Trump told CNN's Don Lemon after the cancellation "that I hope that my tone is not that of causing violence."
But the Republican presidential front-runner, 69, said that he does not regret his previous public statements about violence toward protestors, saying that he has witnessed moments where protestors at his events themselves turned violent (which Lemon rebuked, citing CNN reporters who have followed the Trump campaign).
"I don't regret it at all. Some of these protestors were violent," Trump told Lemon. "They were swinging, they were hitting people and they were really doing damage and, frankly, the crowd turned on them or the police turned on them. In most cases it was the police."
The rally, to be held Friday night at the University of Illinois at Chicago, was postponed following safety concerns, the Trump campaign said, as hundreds of protestors were ticketed for the public event and began demonstrating before it had even started.
"Mr. Trump just arrived in Chicago, and after meeting with law enforcement, has determined that for the safety of all of the tens of thousands of people that have gathered in and around the arena, tonight's rally will be postponed to another date," the Trump campaign said in a statement, according to CNN. "Thank you very much for your attendance and please go in peace."
Tensions flared following the cancellation, inside and around the space, apparently including physical altercations, according to photos and video from the event.
Five people were arrested and two officers injured, police said, according to CNN. It is not clear if those arrested were protesters or Trump supporters.
Taking to Twitter in the hours after the Chicago cancellation, Trump wrote, "The organized group of people, many of them thugs, who shut down our First Amendment rights in Chicago, have totally energized America!"
The organized group of people, many of them thugs, who shut down our First Amendment rights in Chicago, have totally energized America!— Donald J. Trump (@realDonaldTrump) March 12, 2016
Son Donald Trump Jr. echoed that argument in a tweet of his own: "Liberals love the first amendment until you say something they don't agree with."
(That invocation of the Constitution, on murky grounds, itself triggered Twitter conversations about the limits of "free speech" between private groups.)
This is not the first Trump campaign event involving tensions and violent rhetoric between attendees. And in January, Trump had protestors escorted out of a Burlington, Vermont, event and asked that the not be allowed to take their coats with them.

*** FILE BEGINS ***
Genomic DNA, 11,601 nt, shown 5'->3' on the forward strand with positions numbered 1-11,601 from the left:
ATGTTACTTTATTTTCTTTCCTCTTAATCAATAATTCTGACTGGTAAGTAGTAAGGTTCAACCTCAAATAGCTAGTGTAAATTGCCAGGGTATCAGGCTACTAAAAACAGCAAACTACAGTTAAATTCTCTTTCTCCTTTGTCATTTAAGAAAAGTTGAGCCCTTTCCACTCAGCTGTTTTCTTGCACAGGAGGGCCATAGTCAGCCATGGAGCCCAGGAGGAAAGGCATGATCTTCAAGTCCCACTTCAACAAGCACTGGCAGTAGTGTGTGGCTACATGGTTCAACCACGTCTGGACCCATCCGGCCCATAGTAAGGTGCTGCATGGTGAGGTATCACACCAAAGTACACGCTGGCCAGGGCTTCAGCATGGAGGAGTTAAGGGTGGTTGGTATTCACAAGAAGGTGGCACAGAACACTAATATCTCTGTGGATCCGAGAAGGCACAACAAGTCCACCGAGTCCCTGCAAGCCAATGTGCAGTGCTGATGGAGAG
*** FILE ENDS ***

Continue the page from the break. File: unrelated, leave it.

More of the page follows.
"It's about 10 degrees below zero outside ... You can keep his coat. Tell him we'll send it to him in a couple of weeks," Trump told security.
Other presidential candidates reactTrump's fellow presidential candidates were swift with their thoughts on the night's events.
Sen. Ted Cruz told Fox New's Megyn Kelly: "A campaign bears responsibility for creating an environment when the candidate urges supporters to engage in physical violence."
"America's better than this. We don't have to tear each other apart instead we can work together," Cruz told Kelly.
In a statement Friday night, Gov. John Kasich said, in part, "Tonight the seeds of division that Donald Trump has been sowing this whole campaign finally bore fruit, and it was ugly ... I urge people [on all sides] to resist that temptation and rise to a higher level."
Sen. Marco Rubio told MSNBC: "Presidents can't just say whatever they want. There are consequences to the words of a president. There are consequences to the words of a presidential candidate as well, and you have a candidate in Donald Trump who clearly has used language that appeals to anger and in some instances has actually said to the crowd, 'Let's beat this person up.' "
Rubio added, "I would point out, there isn't violence at my events" – or any of the events of the other candidates, Democrat of Republican, he said.
In a statement Friday night, Hillary Clinton did not directly mention Trump or the event, instead focusing on how to overcome "divisive rhetoric" that fuels every side into conflict.
"The divisive rhetoric we are seeing should be of grave concern to us all," she said. "We all have our differences, and we know many people across the country feel angry. We need to address that anger together. All of us, no matter what party we belong to or what views we hold, should not only say loudly and clearly that violence has no place in our politics, we should use our words and deeds to bring Americans together."
Clinton went on to cite the example of the families of the Charleston shooting victims last year, killed, authorities have said, by a white man while they worshiped together in a church.
"The families of those victims came together and melted hearts in the statehouse and the confederate flag came down," Clinton said in her statement. "That should be the model we strive for to overcome painful divisions in our country."
Sen. Bernie Sanders tweeted a campaign video Friday night with the caption, "We will continue to bring people together. We will not allow the Donald Trumps of the world to divide us up."